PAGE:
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May 23, 2017


Loris Mills

I have used that technique too. Definitely not my favorite for more than one reason. I only occasionally will go for a bias binding but I bought a long pointy ruler years ago at PIQF to cut the strips. I find it useful and much less annoying :-)
The "pointy" reference is because one end of it has a 45 degree edge to it that sits on the edge of your fabric setting the ruler to cut on the bias. If your interested, I can see if there is more info on the ruler and package for finding another one. I did see them selling something similar last year at the show.


So glad to hear that someone else can't get their head around the tube construction! I'm fine until Step 3 - can never get all to line up correctly, when matching going in opposite directions - mess it up every time!I've found I can make quicker by just cutting strips on the 45 degree angle on my ruler. Keeps the brain from hurting. :)


No!'s what I do...because the 'real' method of cutting bias binding is way more than my pay grade. I lay out the fabric flat on my cutting mat--it's a big one--then use the diagonal line that's marked on the mat & slice that first slice of the fabric on that line. Now, I just start following that edge for 2 1/2" strips until I get enough to go around. And, there's always the other half that was cut off with that first slice. Is this the proper way to do it? Probably not. But my striped binding looks good & nobody knows...remember, don't tell anyone!

Sherry V.

That was how I learned to do bias binding back in the "olden days". These days I use straight grain binding and find that I get much better corners than I ever did with bias.

But, if I need to do bias I lay my fabric in one layer, used a 45 degree angle to cut a corner and then just cut bias strips the width I want.

Yes, there are more seams to sew and to deal with, but it saves me from the mental calisthenics that the tube method requires.

Glad to hear that I am not the only one with the problem.


I am so glad that I am not the only one to mess this up.


Yep, I am definitely "bias binding challenged" too! My poor brain tries so hard to not make it complicated but somehow it always turns into quite a feat. The worst part is I absolutely love how a bias stripe binding looks.


I, also, am "bias binding challenged" and always pull out books showing me pics!! So glad that so many share the same affliction, I feel better:)))

Melissa raddetz

Take a look at Bonnie Hunter's blog Quiltville's Quips and Snips. She has an alternative method that I think is MUCH easier - no tube and no offset! Find the tab that says Tips and techniques and then scroll down to bias binding.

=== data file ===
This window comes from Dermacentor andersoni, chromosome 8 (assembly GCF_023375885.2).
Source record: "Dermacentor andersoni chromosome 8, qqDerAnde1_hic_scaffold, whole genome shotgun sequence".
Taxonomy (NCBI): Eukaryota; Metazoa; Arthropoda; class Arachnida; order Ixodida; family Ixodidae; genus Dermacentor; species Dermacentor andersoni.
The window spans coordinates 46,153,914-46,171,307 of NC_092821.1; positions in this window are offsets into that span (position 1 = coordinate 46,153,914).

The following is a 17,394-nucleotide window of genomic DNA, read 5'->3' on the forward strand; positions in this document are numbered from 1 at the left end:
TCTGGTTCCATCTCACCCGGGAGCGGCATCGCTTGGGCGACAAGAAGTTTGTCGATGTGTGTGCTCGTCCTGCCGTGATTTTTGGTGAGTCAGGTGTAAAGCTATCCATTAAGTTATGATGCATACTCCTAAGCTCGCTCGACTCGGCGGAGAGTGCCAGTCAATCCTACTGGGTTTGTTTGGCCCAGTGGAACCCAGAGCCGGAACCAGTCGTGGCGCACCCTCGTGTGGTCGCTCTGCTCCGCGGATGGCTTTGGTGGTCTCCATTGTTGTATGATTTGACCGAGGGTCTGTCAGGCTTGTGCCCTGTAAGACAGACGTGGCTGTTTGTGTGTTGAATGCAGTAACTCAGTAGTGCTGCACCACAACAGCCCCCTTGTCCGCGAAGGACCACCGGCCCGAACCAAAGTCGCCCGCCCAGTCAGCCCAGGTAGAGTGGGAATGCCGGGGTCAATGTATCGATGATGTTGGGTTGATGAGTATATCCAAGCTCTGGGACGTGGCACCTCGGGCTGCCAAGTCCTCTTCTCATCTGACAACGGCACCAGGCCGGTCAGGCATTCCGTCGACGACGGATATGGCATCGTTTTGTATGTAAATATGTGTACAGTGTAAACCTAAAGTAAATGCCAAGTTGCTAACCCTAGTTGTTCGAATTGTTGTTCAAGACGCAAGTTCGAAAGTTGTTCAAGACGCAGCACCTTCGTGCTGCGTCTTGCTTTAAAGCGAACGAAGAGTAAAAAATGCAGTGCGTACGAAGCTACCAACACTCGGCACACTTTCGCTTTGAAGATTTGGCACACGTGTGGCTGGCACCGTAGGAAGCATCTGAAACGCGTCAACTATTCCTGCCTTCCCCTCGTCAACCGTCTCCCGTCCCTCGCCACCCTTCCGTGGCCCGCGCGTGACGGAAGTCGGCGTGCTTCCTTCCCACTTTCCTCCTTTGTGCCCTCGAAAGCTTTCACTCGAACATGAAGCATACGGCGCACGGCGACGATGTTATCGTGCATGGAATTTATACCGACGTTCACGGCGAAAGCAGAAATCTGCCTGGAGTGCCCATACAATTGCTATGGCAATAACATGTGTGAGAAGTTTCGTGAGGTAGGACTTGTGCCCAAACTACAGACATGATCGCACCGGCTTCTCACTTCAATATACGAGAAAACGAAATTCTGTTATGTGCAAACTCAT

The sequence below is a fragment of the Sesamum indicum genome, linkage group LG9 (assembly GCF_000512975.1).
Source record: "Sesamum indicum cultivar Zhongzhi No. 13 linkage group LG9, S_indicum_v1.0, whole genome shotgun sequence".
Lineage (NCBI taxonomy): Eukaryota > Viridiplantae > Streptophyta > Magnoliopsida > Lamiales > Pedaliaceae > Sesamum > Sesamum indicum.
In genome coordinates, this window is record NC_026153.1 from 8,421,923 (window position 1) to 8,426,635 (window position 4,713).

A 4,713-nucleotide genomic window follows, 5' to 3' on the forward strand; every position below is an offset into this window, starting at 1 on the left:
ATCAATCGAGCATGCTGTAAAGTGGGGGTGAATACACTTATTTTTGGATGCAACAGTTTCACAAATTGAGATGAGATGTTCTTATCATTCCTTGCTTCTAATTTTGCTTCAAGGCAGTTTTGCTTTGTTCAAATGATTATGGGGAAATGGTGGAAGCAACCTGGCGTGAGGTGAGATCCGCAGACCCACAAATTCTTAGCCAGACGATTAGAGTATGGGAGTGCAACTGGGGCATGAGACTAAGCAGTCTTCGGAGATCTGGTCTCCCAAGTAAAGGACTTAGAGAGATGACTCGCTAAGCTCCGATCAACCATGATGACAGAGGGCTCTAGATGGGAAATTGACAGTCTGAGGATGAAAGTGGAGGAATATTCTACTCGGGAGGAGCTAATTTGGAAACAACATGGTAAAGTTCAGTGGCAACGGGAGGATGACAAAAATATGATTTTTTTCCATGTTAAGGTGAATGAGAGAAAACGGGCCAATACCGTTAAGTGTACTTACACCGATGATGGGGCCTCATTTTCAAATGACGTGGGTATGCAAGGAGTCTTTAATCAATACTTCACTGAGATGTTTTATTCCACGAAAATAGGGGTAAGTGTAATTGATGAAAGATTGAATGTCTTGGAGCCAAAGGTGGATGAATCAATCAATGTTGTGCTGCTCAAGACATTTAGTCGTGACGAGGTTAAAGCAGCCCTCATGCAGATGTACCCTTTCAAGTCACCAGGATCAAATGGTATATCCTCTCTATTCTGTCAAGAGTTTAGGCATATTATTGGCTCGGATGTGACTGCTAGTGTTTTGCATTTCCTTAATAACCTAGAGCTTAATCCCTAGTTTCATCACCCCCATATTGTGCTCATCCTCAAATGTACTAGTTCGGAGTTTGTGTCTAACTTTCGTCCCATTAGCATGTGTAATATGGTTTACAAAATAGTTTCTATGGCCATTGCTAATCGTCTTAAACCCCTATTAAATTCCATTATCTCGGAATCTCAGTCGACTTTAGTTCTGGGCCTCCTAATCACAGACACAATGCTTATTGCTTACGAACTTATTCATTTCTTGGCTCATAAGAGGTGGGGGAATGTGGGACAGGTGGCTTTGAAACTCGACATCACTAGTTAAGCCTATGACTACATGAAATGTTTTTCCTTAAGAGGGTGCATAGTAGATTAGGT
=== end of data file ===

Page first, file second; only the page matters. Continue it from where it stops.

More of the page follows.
Been there...done that!

Barbara Anne

In my 20+ years of quilting, I've never made a bias binding. Since I don't intend to make a quilt with a scalloped edge, I suppose I'll never need to!


Lynda Hermann

the only time I use bias binding is when I make a baby quilt that is backed with minky. I round the corners (to eliminate the bulk of a mitered corner) and make a continuous bias binding that is sewn on in one pass. Works every time. I am also contemplating a scalloped edge - would probably use a bias binding for that as well.


LOL!! Had to giggle about the circles of binding...'cause I did that too!! Hugs!


That's the reason why I never make a bias binding. I just can't work out this complicate instruction and personally I think it's a waste of fabric. Straight binding works great for me (and don't tell I even do it when I have a curved outer edge it still works;-)


Gene Black has a YouTube video on cutting bias binding. I've used it several times and find it very helpful.

grace thorne

i have seen that method but never tried...too much brain work i commend anyone who does it easily...


yeah, i find the directions for this just confusing. i avoid at all cost. ;p

Mary Kastner

OMG At least I am not the only moron about this process. It looks so good too! Sounds like you have it under control now. I did smile but I know from personal experience it is not all that funny!



Ditto! Have tried the tube method more than a few times and never seem to get it right. Most often wind up cutting separate strips and sewing them together just like I do for straight of grain. Long for the day someone can figure out a way to make cutting bias binding simple and foolproof!


A long time ago I'd do the tube method. I still do bias but simply cut 2.25" strips at a 45° angle and sew the strips together at the appropriate angle. It looks like your persistence paid off.

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